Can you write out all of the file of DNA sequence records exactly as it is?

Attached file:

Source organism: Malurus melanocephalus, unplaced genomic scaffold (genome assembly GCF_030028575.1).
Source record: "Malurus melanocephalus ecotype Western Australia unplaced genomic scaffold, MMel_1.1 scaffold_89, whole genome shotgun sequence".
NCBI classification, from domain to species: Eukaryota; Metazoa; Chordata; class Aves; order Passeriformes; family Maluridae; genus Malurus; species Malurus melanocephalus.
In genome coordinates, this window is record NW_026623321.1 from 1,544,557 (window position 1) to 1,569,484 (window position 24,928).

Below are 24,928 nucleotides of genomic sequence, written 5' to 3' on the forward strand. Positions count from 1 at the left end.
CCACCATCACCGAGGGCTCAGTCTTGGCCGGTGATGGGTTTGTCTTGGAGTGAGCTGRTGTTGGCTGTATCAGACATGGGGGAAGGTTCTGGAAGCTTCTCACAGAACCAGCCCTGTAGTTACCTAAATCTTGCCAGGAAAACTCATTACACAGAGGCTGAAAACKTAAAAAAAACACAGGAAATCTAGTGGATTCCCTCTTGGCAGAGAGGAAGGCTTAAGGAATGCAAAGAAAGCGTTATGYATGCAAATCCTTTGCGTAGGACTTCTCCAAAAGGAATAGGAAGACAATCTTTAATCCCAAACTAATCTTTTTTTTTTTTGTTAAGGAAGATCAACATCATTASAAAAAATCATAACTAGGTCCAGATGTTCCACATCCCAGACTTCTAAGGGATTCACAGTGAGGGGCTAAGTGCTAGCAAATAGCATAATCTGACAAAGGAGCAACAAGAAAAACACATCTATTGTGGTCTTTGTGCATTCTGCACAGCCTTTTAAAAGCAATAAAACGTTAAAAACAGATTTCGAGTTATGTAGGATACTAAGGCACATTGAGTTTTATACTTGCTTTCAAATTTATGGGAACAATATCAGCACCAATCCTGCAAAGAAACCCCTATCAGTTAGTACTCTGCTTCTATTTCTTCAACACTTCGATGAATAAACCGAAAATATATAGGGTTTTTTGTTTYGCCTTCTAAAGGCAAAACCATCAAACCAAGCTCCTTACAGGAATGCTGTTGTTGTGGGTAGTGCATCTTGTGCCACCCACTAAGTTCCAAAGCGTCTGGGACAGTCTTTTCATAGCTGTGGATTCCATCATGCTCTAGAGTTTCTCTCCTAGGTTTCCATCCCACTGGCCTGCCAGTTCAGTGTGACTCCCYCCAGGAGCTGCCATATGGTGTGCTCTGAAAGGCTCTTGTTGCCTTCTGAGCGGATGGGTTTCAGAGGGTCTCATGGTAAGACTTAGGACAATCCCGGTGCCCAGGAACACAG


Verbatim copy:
Source organism: Malurus melanocephalus, unplaced genomic scaffold (genome assembly GCF_030028575.1).
Source record: "Malurus melanocephalus ecotype Western Australia unplaced genomic scaffold, MMel_1.1 scaffold_89, whole genome shotgun sequence".
NCBI classification, from domain to species: Eukaryota; Metazoa; Chordata; class Aves; order Passeriformes; family Maluridae; genus Malurus; species Malurus melanocephalus.
In genome coordinates, this window is record NW_026623321.1 from 1,544,557 (window position 1) to 1,569,484 (window position 24,928).

Below are 24,928 nucleotides of genomic sequence, written 5' to 3' on the forward strand. Positions count from 1 at the left end.
CCACCATCACCGAGGGCTCAGTCTTGGCCGGTGATGGGTTTGTCTTGGAGTGAGCTGRTGTTGGCTGTATCAGACATGGGGGAAGGTTCTGGAAGCTTCTCACAGAACCAGCCCTGTAGTTACCTAAATCTTGCCAGGAAAACTCATTACACAGAGGCTGAAAACKTAAAAAAAACACAGGAAATCTAGTGGATTCCCTCTTGGCAGAGAGGAAGGCTTAAGGAATGCAAAGAAAGCGTTATGYATGCAAATCCTTTGCGTAGGACTTCTCCAAAAGGAATAGGAAGACAATCTTTAATCCCAAACTAATCTTTTTTTTTTTTGTTAAGGAAGATCAACATCATTASAAAAAATCATAACTAGGTCCAGATGTTCCACATCCCAGACTTCTAAGGGATTCACAGTGAGGGGCTAAGTGCTAGCAAATAGCATAATCTGACAAAGGAGCAACAAGAAAAACACATCTATTGTGGTCTTTGTGCATTCTGCACAGCCTTTTAAAAGCAATAAAACGTTAAAAACAGATTTCGAGTTATGTAGGATACTAAGGCACATTGAGTTTTATACTTGCTTTCAAATTTATGGGAACAATATCAGCACCAATCCTGCAAAGAAACCCCTATCAGTTAGTACTCTGCTTCTATTTCTTCAACACTTCGATGAATAAACCGAAAATATATAGGGTTTTTTGTTTYGCCTTCTAAAGGCAAAACCATCAAACCAAGCTCCTTACAGGAATGCTGTTGTTGTGGGTAGTGCATCTTGTGCCACCCACTAAGTTCCAAAGCGTCTGGGACAGTCTTTTCATAGCTGTGGATTCCATCATGCTCTAGAGTTTCTCTCCTAGGTTTCCATCCCACTGGCCTGCCAGTTCAGTGTGACTCCCYCCAGGAGCTGCCATATGGTGTGCTCTGAAAGGCTCTTGTTGCCTTCTGAGCGGATGGGTTTCAGAGGGTCTCATGGTAAGACTTAGGACAATCCCGGTGCCCAGGAACACAG